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Internecine business feud over tax extenders

Businesses aren't sure what to make of the tax extenders bill, which offers some goodies like research and development tax credits but also limits some tax credits multinationals can claim on foreign profits. There are also higher taxes for private equity firms and venture capitalists. All in all, a mixed bag for big business.

Companies are starting to pick sides, though. A group of them -- including American Express, General Electric, Bank of America and Hewlett-Packard -- sent a letter Monday to Senate Majority Leader Harry M. Reid (D-Nev.) and Senate Minority Leader Mitch McConnell (R-Ky.) saying they still want lawmakers to pass the extenders bill. On the opposite side, there's IBM and the private equity industry, which oppose the bill for the tax hikes it contains.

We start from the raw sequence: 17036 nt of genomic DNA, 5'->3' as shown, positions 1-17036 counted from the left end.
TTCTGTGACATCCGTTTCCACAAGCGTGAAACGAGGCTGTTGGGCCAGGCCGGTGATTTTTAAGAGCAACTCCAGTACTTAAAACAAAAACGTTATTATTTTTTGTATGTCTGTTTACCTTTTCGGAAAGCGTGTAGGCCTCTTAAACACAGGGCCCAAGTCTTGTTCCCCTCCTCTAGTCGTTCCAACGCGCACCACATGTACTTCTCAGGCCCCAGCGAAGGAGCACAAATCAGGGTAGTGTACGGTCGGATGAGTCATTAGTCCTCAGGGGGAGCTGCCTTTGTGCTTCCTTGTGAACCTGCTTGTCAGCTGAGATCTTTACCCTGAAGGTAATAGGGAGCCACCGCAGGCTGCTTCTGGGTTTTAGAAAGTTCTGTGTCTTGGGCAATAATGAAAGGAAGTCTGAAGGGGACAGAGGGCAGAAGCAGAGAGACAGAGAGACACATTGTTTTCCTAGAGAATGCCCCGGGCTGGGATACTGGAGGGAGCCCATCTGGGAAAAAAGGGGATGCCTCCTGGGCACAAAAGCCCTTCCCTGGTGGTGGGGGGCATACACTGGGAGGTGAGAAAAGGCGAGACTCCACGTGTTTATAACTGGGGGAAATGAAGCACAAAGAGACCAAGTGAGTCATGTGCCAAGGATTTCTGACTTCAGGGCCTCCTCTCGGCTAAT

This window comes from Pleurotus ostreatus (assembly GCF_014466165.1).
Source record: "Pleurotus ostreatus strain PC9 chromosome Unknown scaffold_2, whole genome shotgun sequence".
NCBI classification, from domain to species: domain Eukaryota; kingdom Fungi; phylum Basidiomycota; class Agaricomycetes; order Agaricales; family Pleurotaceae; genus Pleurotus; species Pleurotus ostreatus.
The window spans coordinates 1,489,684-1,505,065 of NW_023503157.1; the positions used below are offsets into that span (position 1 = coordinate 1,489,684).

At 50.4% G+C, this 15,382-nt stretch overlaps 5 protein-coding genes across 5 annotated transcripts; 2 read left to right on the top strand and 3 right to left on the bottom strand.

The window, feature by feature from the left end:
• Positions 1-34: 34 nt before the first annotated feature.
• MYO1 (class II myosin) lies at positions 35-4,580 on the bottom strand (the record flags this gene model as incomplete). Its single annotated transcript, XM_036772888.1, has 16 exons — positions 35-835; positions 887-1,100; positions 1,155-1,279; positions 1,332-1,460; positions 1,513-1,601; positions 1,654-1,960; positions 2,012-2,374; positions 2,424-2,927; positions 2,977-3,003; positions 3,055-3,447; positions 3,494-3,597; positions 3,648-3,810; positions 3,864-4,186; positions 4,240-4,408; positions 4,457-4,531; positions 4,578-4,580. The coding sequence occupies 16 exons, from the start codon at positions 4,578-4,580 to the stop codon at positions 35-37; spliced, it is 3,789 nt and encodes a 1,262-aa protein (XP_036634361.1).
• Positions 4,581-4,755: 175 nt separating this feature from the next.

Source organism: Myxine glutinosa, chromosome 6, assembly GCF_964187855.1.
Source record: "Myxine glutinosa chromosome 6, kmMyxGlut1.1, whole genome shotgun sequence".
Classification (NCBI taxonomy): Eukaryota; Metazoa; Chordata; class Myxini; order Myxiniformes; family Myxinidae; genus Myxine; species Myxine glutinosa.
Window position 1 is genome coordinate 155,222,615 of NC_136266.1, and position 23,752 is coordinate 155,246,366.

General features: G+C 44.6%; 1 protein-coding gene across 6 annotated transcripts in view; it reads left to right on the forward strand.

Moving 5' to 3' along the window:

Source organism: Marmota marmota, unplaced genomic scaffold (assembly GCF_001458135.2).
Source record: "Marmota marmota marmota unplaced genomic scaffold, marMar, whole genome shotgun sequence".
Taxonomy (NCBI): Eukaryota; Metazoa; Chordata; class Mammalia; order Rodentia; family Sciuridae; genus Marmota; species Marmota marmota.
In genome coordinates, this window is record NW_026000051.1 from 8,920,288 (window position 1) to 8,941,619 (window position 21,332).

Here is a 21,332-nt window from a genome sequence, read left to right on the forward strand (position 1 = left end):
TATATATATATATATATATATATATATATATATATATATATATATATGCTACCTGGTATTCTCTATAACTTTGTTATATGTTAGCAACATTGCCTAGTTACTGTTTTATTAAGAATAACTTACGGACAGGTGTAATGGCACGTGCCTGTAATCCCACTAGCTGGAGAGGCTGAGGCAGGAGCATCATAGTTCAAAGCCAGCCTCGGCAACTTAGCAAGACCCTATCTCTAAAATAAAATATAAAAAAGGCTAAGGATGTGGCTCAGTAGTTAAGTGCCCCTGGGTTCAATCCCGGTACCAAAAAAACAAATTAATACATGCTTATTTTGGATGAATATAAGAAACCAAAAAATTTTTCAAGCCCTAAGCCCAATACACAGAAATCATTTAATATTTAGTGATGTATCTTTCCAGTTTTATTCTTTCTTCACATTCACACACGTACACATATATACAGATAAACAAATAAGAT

Of course, the story gets more complicated because Democrats are scrambling to find ways to pay for programs -- and they want to use the the very tax hikes on multinationals in the extenders bill to help pay for yet another bill that funds state Medicaid programs. If this Medicaid bill passes in its current form (still doubtful) it could shift the balance in the extenders fight. Presumably, an extenders bill without higher taxes on multinationals would only strengthen support from companies like GE -- and maybe persuade IBM to come on board.

By Jia Lynn Yang  |  August 3, 2010; 5:58 PM ET
Categories:  Corporate taxes  
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